Failure of physiologic transformation of spiral arteries, endothelial and trophoblast cell activation, and acute atherosis in the basal plate of the placenta.Am J Obstet Gynecol. 2017 03; 216(3):287.e1-287.e16.AJ
Failure of physiologic transformation of spiral arteries has been reported in preeclampsia, fetal growth restriction, fetal death, and spontaneous preterm labor with intact or ruptured membranes. Spiral arteries with failure of physiologic transformation are prone to develop atherosclerotic-like lesions of atherosis. There are striking parallels between preeclampsia and atherosclerotic disease, and between lesions of atherosis and atherosclerosis. Endothelial activation, identified by intercellular adhesion molecule-1 expression, is present in atherosclerotic-like lesions of heart transplantation, and is considered a manifestation of rejection. Similarly, endothelial activation/dysfunction has been implicated in the pathophysiology of atherosclerosis and preeclampsia. Intercellular adhesion molecule-1-overexpressing-activated endothelial cells are more resistant to trophoblast displacement than nonactivated endothelium, and may contribute to shallow spiral artery trophoblastic invasion in obstetrical syndromes having failure of physiologic transformation.
We sought to determine whether failure of spiral artery physiologic transformation was associated with activation of interstitial extravillous trophoblasts and/or spiral artery endothelium and presence of acute atherosis in the placental basal plate.
A cross-sectional study of 123 placentas (19-42 weeks' gestation) obtained from normal pregnancies (n = 22), preterm prelabor rupture of membranes (n = 26), preterm labor (n = 23), preeclampsia (n = 27), intrauterine fetal death (n = 15), and small for gestational age (n = 10) was performed. Failure of spiral artery physiologic transformation and presence of cell activation was determined using immunohistochemistry of placental basal plates containing a median of 4 (minimum: 1; maximum: 9) vessels per placenta. Endothelial/trophoblast cell activation was defined by the expression of intercellular adhesion molecule-1. Investigators examining microscopic sections were blinded to clinical diagnosis. Pairwise comparisons among placenta groups were performed with Fisher exact test and Wilcoxon rank sum test using a Bonferroni-adjusted level of significance (.025).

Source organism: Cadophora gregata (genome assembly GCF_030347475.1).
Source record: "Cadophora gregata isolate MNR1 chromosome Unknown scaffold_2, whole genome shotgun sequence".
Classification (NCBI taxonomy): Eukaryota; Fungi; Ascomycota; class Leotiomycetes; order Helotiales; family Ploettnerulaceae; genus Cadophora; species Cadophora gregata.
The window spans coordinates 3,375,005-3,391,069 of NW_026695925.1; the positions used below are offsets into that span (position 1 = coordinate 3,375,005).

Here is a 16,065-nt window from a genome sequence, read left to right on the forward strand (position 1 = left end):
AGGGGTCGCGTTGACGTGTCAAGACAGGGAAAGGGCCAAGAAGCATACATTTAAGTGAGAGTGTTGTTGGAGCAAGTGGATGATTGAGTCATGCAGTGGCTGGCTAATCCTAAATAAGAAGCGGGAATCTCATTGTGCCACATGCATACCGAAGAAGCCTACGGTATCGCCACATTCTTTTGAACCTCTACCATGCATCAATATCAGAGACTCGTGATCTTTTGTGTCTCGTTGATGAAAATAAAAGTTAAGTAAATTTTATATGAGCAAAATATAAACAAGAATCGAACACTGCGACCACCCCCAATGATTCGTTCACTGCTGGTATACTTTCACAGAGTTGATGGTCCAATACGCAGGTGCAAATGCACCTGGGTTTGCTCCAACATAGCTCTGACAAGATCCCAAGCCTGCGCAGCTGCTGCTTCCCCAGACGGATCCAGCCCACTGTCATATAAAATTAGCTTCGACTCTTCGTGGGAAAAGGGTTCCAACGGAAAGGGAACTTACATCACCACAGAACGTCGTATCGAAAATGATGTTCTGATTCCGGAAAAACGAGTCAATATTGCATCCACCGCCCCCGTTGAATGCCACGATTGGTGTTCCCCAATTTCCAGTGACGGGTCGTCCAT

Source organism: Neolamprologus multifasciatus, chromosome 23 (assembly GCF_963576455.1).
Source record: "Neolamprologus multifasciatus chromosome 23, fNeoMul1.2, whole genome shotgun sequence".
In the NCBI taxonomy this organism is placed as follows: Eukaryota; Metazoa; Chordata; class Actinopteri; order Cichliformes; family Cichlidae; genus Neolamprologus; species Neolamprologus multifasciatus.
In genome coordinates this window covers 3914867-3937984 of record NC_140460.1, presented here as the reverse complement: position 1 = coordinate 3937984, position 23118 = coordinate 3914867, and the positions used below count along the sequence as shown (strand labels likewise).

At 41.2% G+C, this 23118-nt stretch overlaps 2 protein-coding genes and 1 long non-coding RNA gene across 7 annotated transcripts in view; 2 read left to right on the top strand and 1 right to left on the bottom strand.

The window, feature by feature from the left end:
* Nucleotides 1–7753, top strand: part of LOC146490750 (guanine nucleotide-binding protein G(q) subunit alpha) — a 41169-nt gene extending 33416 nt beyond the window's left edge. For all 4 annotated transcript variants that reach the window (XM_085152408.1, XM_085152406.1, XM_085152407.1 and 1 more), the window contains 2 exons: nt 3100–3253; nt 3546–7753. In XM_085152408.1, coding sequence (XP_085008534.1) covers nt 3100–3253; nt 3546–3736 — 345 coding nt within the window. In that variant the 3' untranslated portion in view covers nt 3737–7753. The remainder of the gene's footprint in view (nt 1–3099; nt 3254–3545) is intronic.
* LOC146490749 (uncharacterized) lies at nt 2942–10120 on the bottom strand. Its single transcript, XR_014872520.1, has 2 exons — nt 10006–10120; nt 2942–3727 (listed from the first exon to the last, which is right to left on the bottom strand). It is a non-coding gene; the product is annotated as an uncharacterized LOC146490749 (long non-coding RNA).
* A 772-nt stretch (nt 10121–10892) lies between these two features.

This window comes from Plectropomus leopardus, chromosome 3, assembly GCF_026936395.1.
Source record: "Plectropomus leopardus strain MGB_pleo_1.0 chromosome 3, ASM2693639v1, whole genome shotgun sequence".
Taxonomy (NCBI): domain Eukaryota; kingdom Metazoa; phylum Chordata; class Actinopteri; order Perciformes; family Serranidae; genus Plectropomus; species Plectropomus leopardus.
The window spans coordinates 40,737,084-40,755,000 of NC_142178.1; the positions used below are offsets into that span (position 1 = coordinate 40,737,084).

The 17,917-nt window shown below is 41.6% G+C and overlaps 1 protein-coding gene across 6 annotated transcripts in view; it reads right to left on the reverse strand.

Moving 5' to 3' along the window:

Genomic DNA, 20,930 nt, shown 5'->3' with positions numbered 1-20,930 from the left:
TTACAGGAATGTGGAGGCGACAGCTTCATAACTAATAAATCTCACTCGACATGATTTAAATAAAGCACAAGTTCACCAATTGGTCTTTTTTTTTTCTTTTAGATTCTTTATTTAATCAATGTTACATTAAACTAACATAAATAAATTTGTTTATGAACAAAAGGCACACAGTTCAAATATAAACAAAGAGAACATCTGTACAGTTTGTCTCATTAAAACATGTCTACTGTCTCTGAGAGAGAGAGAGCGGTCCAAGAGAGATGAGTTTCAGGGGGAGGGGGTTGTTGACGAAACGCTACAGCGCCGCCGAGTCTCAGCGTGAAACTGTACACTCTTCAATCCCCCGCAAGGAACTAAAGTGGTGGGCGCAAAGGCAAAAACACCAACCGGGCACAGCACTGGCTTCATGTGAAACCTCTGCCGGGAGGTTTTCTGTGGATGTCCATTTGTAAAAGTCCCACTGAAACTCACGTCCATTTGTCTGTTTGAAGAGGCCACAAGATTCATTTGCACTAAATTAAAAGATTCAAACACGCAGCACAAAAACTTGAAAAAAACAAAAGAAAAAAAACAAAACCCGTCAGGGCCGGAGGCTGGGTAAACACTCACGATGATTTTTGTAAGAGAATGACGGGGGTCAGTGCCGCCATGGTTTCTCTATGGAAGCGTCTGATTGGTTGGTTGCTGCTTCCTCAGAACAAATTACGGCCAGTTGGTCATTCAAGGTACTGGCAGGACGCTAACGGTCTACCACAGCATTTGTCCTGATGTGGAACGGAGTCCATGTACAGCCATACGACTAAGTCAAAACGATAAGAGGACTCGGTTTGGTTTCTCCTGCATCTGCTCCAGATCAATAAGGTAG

We found that 87% (94/108) of placentas having spiral arteries with failure of physiologic transformation (actin-positive and cytokeratin-negative) in the basal plate, and 0% (0/15) of placentas having only spiral arteries with complete physiologic transformation (cytokeratin-positive and actin-negative), had arterial endothelial and/or interstitial extravillous trophoblasts reactive with the intercellular adhesion molecule-1 activation marker (P < .001). A significant correlation (R2 = 0.84) was found between expression of spiral artery endothelial and interstitial extravillous trophoblast intercellular adhesion molecule-1 (P < .001) in activated placentas. Lesions of atherosis were found in 31.9% (30/94) of placentas with complete and/or partial failure of physiologic transformation of spiral arteries that were intercellular adhesion molecule-1-positive, in none of the 14 placentas with failure of physiologic transformation that were intercellular adhesion molecule-1-negative, and in none of the 15 placentas with complete spiral artery physiologic transformation without failure (P = .001). All placentas (30/30, 100%) with atherosis were identified in placentas having concomitant spiral artery endothelial and interstitial extravillous trophoblast activation.
Failure of spiral artery physiologic transformation in the placental basal plate is associated with interstitial extravillous trophoblast and arterial endothelial activation along with increased frequency of spiral artery atherosis. These findings may be used to improve the characterization of different disorders of the placental bed such as in refining the existing tools for the early prediction of risk for preterm, preeclamptic, and other abnormal pregnancies.